Legal Aid Society saves an elderly woman’s home.
An elderly woman owned a modest home on Milwaukee’s South Side. One day a stranger knocked on her door and told her she needed new siding and a new roof. He told her she could use the equity she had patiently built up over many years to finance the repairs. The high-interest loan payments consumed 70% of the woman’s monthly income. When she was unable to make the unconscionably high payments for work that was both shoddy and incomplete, the contractor began foreclosure proceedings against the home. The woman did not know any attorneys, so her daughter brought her to the Legal Aid Society of Milwaukee where Attorney Catherine M. Doyle went to work on the case.
In short order, Attorney Doyle got the case dismissed and the loan paid off in its entirety. The elderly woman was so thrilled with Attorney Doyle’s work that she played and sang a hymn for her in gratitude.
Legal Aid Society exposes fraud by a slumlord.
An African American couple came to the Legal Aid Society with a $5,100 judgment against them. They stated that they had never received notice of the case. Attorney Colleen A. Foley launched an investigation. She found out that the lender, an inner-city landlord, had obtained more than $600,000 in small claims judgments against hundreds of tenants and borrowers – all of them by default. Further investigation revealed that none had been served with notice of his claims. The landlord had filed false affidavits in each of these cases fraudulently claiming to have served his legal notices.
As a result of Attorney Foley’s conscientious investigation, the Milwaukee County Circuit Court vacated $600,000 in judgments obtained by the slumlord. The court also vacated the $5,100 judgment against the African American couple and dismissed the complaint against them on the merits. After the case’s conclusion, the District Attorney’s Office began a criminal investigation into the activities of the slumlord.
Legal Aid Society wins benefits for disabled homeless man
A 31-year-old cognitively-impaired homeless man showed up at the Legal Aid Society one day. He also suffered from a major spinal deformity. The Social Security Administration had recently sent him a letter cutting off his benefits and health insurance, declaring him no longer disabled, and ordering him to repay $21,000 in past benefits.
The case was assigned to Attorney Paula Lorant, an experienced public benefits lawyer. Attorney Lorant obtained the man’s medical records and had him evaluated by a psychologist and vocational expert. Her skillful marshaling of the evidence forced the Administrative Law Judge to reverse his previous decision, restore past and current benefits, and vacate the order to repay past amounts. Her client now has stable housing and, with appropriate support, is living semi-independently.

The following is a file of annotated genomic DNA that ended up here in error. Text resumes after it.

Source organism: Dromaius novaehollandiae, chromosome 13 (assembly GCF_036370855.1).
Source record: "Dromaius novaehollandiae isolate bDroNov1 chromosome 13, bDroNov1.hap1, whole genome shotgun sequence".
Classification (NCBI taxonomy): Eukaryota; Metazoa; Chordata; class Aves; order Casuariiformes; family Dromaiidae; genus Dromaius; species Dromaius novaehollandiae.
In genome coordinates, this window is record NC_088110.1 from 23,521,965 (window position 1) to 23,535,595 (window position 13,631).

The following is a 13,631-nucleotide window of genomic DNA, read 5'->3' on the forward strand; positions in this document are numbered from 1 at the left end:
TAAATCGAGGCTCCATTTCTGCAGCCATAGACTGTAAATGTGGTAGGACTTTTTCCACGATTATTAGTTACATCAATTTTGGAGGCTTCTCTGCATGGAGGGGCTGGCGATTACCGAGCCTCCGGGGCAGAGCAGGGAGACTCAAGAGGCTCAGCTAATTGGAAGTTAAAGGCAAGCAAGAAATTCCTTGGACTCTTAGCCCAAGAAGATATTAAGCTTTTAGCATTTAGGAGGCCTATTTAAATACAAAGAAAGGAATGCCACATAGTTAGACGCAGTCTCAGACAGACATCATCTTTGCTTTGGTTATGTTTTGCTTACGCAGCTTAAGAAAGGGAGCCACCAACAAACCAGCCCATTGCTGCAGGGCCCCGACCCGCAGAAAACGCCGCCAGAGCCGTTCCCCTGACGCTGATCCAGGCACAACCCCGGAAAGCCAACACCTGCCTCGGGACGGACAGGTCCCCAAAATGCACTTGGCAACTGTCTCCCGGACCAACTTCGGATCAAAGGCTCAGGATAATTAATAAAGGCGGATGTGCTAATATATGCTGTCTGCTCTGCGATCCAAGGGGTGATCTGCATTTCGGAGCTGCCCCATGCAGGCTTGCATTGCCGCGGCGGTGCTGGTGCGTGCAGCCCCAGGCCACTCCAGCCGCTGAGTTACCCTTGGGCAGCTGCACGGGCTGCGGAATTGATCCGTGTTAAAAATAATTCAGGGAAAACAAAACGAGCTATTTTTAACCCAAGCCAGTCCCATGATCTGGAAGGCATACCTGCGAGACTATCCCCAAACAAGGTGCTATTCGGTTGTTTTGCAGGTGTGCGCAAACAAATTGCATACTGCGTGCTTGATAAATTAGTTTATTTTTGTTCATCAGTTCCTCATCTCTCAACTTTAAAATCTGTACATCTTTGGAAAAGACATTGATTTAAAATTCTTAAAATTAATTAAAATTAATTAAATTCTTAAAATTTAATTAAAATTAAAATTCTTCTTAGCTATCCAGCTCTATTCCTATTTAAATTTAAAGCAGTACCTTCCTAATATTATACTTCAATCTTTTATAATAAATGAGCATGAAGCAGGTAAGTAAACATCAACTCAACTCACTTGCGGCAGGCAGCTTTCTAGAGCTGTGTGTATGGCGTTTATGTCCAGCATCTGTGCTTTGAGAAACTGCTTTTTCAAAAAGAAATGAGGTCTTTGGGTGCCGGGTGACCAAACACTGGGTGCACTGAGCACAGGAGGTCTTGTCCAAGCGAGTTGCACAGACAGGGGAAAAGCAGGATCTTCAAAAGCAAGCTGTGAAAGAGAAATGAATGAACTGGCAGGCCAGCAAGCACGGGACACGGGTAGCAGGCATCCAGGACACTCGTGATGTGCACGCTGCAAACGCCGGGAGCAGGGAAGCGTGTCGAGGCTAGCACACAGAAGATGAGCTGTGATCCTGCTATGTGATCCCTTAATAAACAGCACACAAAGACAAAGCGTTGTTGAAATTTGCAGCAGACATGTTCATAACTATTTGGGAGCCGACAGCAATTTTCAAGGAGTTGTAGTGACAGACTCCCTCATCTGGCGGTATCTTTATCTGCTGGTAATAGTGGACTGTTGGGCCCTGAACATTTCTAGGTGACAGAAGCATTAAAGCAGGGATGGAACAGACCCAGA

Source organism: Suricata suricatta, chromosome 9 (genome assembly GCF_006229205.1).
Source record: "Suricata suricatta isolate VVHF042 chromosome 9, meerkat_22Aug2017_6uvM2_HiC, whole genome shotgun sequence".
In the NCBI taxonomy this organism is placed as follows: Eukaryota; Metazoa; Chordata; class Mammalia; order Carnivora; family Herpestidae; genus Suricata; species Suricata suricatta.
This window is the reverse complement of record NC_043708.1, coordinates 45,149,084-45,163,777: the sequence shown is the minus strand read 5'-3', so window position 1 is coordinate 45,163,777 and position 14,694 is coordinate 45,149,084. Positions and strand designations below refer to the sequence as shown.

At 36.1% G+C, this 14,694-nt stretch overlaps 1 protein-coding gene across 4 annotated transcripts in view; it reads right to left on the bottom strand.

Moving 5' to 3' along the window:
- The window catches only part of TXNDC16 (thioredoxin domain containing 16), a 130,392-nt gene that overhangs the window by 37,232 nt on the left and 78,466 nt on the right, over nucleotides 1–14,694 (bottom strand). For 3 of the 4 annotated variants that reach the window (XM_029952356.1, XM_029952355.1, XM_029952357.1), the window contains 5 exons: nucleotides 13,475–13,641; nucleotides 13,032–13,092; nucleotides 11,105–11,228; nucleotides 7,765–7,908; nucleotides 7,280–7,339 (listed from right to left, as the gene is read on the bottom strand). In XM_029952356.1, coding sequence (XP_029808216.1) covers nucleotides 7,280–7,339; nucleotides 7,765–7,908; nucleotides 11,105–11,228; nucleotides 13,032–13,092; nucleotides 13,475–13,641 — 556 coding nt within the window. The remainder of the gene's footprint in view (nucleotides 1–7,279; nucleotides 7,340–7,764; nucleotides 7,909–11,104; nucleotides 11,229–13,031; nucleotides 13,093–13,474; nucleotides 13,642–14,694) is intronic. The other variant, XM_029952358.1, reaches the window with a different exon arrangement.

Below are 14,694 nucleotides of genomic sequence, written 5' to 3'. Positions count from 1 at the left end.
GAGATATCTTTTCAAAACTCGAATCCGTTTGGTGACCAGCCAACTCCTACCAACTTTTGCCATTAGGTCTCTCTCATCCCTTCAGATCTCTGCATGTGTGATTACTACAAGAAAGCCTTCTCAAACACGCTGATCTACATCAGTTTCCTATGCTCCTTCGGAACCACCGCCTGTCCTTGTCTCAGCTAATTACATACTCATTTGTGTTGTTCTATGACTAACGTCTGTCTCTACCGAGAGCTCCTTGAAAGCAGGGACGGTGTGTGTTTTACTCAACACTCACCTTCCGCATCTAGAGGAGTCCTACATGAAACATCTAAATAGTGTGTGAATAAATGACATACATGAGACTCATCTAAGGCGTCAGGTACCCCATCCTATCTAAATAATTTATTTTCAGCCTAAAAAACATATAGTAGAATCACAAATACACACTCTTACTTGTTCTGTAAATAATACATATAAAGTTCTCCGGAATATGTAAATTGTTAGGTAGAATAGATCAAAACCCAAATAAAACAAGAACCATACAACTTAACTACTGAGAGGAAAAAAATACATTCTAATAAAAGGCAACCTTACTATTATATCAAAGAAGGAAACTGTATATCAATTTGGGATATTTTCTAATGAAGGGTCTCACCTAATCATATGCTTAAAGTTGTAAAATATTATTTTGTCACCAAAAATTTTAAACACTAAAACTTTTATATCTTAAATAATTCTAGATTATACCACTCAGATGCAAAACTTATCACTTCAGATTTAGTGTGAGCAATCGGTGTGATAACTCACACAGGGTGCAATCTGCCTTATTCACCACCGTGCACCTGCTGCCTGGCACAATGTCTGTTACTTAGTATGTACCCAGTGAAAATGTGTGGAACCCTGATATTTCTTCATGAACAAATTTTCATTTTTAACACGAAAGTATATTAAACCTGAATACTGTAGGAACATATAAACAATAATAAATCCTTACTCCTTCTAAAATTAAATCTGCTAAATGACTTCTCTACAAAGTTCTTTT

Legal Aid Society fights for best interests of a small boy.
A bitter divorce proceeding in Mexico resulted in the husband winning custody of the couple’s 4-year-old son. The mother seized the boy and fled to Milwaukee. The distraught father tracked her down and filed suit in United States District Court. He alleged a violation of the Hague Convention on Civil Aspects of International Child Abduction. The federal judge needed to find capable legal representation to ensure that the little boy’s interests were protected in the dispute between his parents. He appointed Attorney Jennifer A. Ortiz, Supervising Attorney with the Legal Aid Society’s Guardian ad Litem Project, to advocate on behalf of the boy.
Attorney Ortiz, a native Spanish-speaker, thoroughly investigated the complex international law matter. Drawing on 17 years of experience in child custody cases, she negotiated a resolution that allowed both parents to have a continuing relationship with their son – the best outcome for the young boy who loved his mom and dad equally.
Legal Aid Society stops discrimination.
Six Hispanic residents on Milwaukee’s South Side, all of them living with HIV/AIDS, scheduled appointments at Johnson Community Health Center’s Primary Care Clinic. Clinic staff later called their case manager at UMOS (United Migrant Opportunities Service) and cancelled their appointments. The clinic explained that Johnson would not treat HIV/AIDS patients. The case manager immediately called Attorney Lisa Clay Foley at the Legal Aid Society of Milwaukee.
Attorney Foley is in charge of the Society’s ALERT Project (AIDS Law, Education, Representation, and Training). She got the U.S. Office of Civil Rights involved in the case, and the matter then went to mediation. As a result of that legal process, Johnson Community Health Center agreed to treat her clients, wrote them a formal letter of apology, revised the Center’s policy manual, and retrained their staff to accept HIV/AIDS patients in the future.